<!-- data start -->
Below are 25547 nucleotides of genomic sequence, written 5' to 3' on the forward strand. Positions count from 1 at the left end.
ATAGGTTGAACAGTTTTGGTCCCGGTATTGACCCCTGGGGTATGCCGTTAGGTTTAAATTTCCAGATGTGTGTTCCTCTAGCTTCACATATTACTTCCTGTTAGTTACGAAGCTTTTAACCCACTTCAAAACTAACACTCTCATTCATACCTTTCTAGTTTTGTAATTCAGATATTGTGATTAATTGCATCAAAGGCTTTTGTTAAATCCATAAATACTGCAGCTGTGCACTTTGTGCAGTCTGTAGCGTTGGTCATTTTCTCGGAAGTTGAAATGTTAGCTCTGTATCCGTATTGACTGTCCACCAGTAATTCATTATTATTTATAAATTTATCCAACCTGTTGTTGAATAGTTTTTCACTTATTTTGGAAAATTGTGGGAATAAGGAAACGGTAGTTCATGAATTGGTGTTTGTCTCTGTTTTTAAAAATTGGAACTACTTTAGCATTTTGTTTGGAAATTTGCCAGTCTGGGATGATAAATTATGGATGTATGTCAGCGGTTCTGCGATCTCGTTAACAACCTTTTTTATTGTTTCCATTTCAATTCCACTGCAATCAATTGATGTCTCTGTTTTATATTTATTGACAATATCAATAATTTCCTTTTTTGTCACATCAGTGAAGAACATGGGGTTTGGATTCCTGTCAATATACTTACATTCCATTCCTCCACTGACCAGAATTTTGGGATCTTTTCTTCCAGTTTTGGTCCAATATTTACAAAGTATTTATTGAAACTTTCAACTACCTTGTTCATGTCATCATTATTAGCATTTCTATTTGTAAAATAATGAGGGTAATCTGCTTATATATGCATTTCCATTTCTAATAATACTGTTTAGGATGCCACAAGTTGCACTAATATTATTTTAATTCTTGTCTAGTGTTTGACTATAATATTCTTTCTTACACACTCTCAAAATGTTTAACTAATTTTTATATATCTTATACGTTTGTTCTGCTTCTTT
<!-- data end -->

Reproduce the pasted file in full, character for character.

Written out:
Below are 25547 nucleotides of genomic sequence, written 5' to 3' on the forward strand. Positions count from 1 at the left end.
ATAGGTTGAACAGTTTTGGTCCCGGTATTGACCCCTGGGGTATGCCGTTAGGTTTAAATTTCCAGATGTGTGTTCCTCTAGCTTCACATATTACTTCCTGTTAGTTACGAAGCTTTTAACCCACTTCAAAACTAACACTCTCATTCATACCTTTCTAGTTTTGTAATTCAGATATTGTGATTAATTGCATCAAAGGCTTTTGTTAAATCCATAAATACTGCAGCTGTGCACTTTGTGCAGTCTGTAGCGTTGGTCATTTTCTCGGAAGTTGAAATGTTAGCTCTGTATCCGTATTGACTGTCCACCAGTAATTCATTATTATTTATAAATTTATCCAACCTGTTGTTGAATAGTTTTTCACTTATTTTGGAAAATTGTGGGAATAAGGAAACGGTAGTTCATGAATTGGTGTTTGTCTCTGTTTTTAAAAATTGGAACTACTTTAGCATTTTGTTTGGAAATTTGCCAGTCTGGGATGATAAATTATGGATGTATGTCAGCGGTTCTGCGATCTCGTTAACAACCTTTTTTATTGTTTCCATTTCAATTCCACTGCAATCAATTGATGTCTCTGTTTTATATTTATTGACAATATCAATAATTTCCTTTTTTGTCACATCAGTGAAGAACATGGGGTTTGGATTCCTGTCAATATACTTACATTCCATTCCTCCACTGACCAGAATTTTGGGATCTTTTCTTCCAGTTTTGGTCCAATATTTACAAAGTATTTATTGAAACTTTCAACTACCTTGTTCATGTCATCATTATTAGCATTTCTATTTGTAAAATAATGAGGGTAATCTGCTTATATATGCATTTCCATTTCTAATAATACTGTTTAGGATGCCACAAGTTGCACTAATATTATTTTAATTCTTGTCTAGTGTTTGACTATAATATTCTTTCTTACACACTCTCAAAATGTTTAACTAATTTTTATATATCTTATACGTTTGTTCTGCTTCTTT